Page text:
The world is a ridiculous place full of assumptions and this photo makes me realize that even more.

    Or maybe I'm just confused.

  16. Coconuts are not ordinarily in the middle of a city, nor are they normally in the middle of a soccer field. Most soccer fields are also not normally devoid of grass. Then again, most coconuts are not usually tied to a rope and hung to begin with. I can't tell exactly what the coconut is hanging from (I assume it's some part of a wall or windowsill?), but most photographs do not sport a grayish strip of housing on the top side that looks like it had been accidentally captured on camera by an amateur. (I shall also assume that this is not an accident.) Most walls don't have arithmetic written on them. Most coconuts also do have writing on them, much less try to tell me to be happy. This image is a collection of a multitude of things that ordinarily do not belong together. Even so, they are all collpased together in this image, and the image itself connects the things that are out of place together in a way that makes them fit into place. The strangely grassless field matches the color scheme of the coconut, and the writing that should not be on the wall connects to the writing that should not be on the coconut.

  17. The scene is empty. No children or teenagers are playing in this field. No parent’s are watching on with nervous curiosity. At first glance the scene may seem barren and lonely. But, as if serendipitously, a coconut is hanging in the foreground. Regardless of the words sprawled across its side, the coconut becomes a lucky coincidence that the viewer was able to stumble upon. This field has not always been empty, and this field will probably be filled again. Someone hung the coconut from the metal rail, someone was there.

  18. (to add to my previous post)

    When I want to see the picture, it's there; it exists on my screen. When I don't want to see it, I just close the window on my computer. But it's still lurking there somewhere on the internet, waiting for a curious somebody to click on its link. Would it be the same picture? What if I print it out on my crappy printer? It would be quite different. Have I, then, created art?

  19. half hatched thoughts.

    this screams, scratch that, it echoes or is the phantom of a hallmark greeting card. the front of the card is something to glimpse at on the way inside the card. it is simplistic. as an introduction, it frames the viewer for the inside of the card.

    this image. the faded background awash like water colors that embraces the coconut, and 1+2=3. I don't think that the goal is important, the opposing goal is flush with the rest of the background. "try to be happy," is in contrast to the drab and sad colors of the background. maybe the background mimics the feelings one feels in contrast to "try to be happy" (which one infers that one is in some state of prolonged despair).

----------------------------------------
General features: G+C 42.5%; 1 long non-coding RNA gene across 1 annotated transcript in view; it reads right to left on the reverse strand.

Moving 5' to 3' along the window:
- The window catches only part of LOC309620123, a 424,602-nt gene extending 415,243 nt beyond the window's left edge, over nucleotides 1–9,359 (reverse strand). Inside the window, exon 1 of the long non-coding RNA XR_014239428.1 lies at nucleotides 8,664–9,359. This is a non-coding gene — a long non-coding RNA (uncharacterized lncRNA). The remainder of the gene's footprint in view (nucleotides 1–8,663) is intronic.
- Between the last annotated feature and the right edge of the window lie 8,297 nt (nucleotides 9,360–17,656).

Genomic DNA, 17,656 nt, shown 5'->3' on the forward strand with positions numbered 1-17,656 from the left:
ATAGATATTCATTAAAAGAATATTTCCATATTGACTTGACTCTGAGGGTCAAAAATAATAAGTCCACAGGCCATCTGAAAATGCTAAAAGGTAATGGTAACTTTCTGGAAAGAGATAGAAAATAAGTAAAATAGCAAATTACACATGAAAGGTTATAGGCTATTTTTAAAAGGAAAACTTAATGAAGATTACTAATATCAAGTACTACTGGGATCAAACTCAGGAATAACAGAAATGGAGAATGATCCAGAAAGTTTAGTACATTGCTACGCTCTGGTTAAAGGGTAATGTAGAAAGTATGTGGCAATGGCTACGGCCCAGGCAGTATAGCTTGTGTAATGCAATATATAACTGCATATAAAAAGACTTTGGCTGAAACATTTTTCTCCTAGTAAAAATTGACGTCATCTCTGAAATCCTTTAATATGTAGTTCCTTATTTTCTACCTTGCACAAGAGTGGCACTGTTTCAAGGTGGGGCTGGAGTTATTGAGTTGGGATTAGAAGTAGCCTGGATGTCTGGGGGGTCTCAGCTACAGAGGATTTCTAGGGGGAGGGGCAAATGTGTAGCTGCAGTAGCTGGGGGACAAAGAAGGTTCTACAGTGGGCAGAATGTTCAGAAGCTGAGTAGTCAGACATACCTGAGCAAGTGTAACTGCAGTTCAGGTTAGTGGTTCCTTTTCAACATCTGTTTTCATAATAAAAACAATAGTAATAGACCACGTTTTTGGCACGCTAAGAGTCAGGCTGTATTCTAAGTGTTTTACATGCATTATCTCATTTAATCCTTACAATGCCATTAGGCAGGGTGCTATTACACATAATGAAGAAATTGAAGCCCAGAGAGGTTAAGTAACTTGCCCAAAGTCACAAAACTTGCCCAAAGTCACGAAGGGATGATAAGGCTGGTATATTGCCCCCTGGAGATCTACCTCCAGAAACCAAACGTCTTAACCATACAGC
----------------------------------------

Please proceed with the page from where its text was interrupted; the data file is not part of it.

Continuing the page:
20. Interestingly, what appears to be a soccer field lacks any grass whatsoever, while the patch immediately behind it and its intermittent trees seem rather lush. The buildings behind the field are constructed with a uniformity that is quite depressing. Curiously, the windows on the bottom floor of the building appear more transparent than those above it.

  21. "Try to be Happy" displays on a fruit/nut kiosk impossibly suspended above you. You MUST heed such advice before negotiating this type of expansive space. There is nothing out there. Search as you may, will,do don't. Out here the distance blurs under the weight of it's own sprawl. There is just no way to make it mean. AH-HA! Closer inspection yields undiscovered clues. Neo-ancient hieroglyphics revealing unknown volume formulas previously thought incalculable! Suddenly the old paradigm, "meaning is 'believing'" falls on it's face. Here all forces are trumped in volume.

  22. "this photograph could be anywhere"

    -any run down urban backlot playground.

    "This photograph could be anywhere"

    -magazine print, gallery blow up, flickering across your face on a computer screen

    The idea of this being a contrived accident stuck with me.

    some setting with some object(s) in focus. The move to assume the message in the photograph is for us. We are the ones looking at it after all, right?

    Does this sound like this photograph, or all photographs?

    the seeing of seeing of photographs, per chance?

    isn't this we, this group, sort of arbitrary? Yet, it is a photograph, it was taken, it was distributed, contrived for a viewer, an us....

    isn't our seeing of this image a contrived, intended, and simultanously arbitrary, riding on the curtails of chance?